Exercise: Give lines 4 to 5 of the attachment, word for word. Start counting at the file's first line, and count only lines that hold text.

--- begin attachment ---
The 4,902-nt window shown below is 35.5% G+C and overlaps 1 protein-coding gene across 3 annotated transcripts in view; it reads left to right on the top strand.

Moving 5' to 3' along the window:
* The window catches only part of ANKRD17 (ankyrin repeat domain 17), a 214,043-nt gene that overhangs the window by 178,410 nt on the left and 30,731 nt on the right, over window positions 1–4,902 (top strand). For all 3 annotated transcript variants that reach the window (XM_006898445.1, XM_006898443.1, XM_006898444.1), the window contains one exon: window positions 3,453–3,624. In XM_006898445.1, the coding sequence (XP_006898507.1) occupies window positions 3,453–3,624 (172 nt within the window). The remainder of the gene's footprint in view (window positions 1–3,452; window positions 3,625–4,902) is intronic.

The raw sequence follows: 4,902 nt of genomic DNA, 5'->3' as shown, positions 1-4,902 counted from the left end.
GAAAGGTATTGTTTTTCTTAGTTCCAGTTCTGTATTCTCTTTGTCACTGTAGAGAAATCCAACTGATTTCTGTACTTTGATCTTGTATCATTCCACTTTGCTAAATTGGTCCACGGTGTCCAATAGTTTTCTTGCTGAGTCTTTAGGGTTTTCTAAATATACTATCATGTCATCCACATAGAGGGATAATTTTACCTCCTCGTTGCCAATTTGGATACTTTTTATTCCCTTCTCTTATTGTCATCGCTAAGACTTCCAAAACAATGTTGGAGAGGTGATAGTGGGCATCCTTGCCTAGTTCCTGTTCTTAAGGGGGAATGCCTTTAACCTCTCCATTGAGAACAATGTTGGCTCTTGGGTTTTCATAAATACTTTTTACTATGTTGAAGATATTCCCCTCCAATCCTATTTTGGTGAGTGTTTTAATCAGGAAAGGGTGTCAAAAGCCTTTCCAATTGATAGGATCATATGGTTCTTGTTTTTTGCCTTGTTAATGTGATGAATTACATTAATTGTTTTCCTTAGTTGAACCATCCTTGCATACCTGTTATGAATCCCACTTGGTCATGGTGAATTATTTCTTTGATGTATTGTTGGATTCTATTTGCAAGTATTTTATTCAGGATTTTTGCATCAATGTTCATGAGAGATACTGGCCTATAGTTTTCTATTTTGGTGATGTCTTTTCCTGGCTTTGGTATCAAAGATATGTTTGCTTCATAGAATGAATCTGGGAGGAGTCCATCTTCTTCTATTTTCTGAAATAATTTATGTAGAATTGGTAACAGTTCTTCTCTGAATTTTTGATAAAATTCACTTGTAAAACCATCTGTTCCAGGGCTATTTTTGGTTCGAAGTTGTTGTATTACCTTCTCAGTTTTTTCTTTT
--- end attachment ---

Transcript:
The raw sequence follows: 4,902 nt of genomic DNA, 5'->3' as shown, positions 1-4,902 counted from the left end.
GAAAGGTATTGTTTTTCTTAGTTCCAGTTCTGTATTCTCTTTGTCACTGTAGAGAAATCCAACTGATTTCTGTACTTTGATCTTGTATCATTCCACTTTGCTAAATTGGTCCACGGTGTCCAATAGTTTTCTTGCTGAGTCTTTAGGGTTTTCTAAATATACTATCATGTCATCCACATAGAGGGATAATTTTACCTCCTCGTTGCCAATTTGGATACTTTTTATTCCCTTCTCTTATTGTCATCGCTAAGACTTCCAAAACAATGTTGGAGAGGTGATAGTGGGCATCCTTGCCTAGTTCCTGTTCTTAAGGGGGAATGCCTTTAACCTCTCCATTGAGAACAATGTTGGCTCTTGGGTTTTCATAAATACTTTTTACTATGTTGAAGATATTCCCCTCCAATCCTATTTTGGTGAGTGTTTTAATCAGGAAAGGGTGTCAAAAGCCTTTCCAATTGATAGGATCATATGGTTCTTGTTTTTTGCCTTGTTAATGTGATGAATTACATTAATTGTTTTCCTTAGTTGAACCATCCTTGCATACCTGTTATGAATCCCACTTGGTCATGGTGAATTATTTCTTTGATGTATTGTTGGATTCTATTTGCAAGTATTTTATTCAGGATTTTTGCATCAATGTTCATGAGAGATACTGGCCTATAGTTTTCTATTTTGGTGATGTCTTTTCCTGGCTTTGGTATCAAAGATATGTTTGCTTCATAGAATGAATCTGGGAGGAGTCCATCTTCTTCTATTTTCTGAAATAATTTATGTAGAATTGGTAACAGTTCTTCTCTGAATTTTTGATAAAATTCACTTGTAAAACCATCTGTTCCAGGGCTATTTTTGGTTCGAAGTTGTTGTATTACCTTCTCAGTTTTTTCTTTT